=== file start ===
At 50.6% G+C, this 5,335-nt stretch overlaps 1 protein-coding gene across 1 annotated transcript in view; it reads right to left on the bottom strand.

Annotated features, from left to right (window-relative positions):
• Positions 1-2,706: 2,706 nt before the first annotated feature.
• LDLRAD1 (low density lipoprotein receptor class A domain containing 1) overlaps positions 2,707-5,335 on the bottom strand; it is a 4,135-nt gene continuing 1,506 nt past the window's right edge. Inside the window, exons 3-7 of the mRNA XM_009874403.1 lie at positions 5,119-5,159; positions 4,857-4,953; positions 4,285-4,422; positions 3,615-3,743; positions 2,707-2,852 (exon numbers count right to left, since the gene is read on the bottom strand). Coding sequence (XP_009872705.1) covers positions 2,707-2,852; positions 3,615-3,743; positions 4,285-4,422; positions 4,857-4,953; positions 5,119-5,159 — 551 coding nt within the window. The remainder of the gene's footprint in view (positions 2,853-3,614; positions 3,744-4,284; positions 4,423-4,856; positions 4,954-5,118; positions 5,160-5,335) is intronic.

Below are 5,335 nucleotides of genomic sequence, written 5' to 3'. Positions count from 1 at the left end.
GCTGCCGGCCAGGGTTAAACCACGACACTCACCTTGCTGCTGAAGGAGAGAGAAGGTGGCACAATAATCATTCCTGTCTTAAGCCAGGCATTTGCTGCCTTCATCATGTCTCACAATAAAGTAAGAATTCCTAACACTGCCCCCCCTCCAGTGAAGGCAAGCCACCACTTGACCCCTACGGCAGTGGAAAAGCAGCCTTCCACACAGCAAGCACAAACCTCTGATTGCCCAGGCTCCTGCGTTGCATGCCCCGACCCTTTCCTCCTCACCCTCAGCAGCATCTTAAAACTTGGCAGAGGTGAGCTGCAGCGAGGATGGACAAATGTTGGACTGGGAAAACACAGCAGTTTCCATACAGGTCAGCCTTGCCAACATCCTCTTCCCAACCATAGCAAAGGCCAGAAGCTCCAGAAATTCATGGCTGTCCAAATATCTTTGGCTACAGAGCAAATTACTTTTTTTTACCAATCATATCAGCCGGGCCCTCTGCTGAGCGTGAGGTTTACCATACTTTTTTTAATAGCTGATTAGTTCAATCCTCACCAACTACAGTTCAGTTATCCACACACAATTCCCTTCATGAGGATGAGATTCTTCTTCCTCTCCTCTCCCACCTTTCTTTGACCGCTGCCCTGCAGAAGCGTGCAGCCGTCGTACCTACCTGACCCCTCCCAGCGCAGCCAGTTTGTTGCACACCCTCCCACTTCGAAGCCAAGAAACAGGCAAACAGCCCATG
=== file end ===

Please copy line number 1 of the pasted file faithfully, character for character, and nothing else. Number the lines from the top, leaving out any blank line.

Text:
At 50.6% G+C, this 5,335-nt stretch overlaps 1 protein-coding gene across 1 annotated transcript in view; it reads right to left on the bottom strand.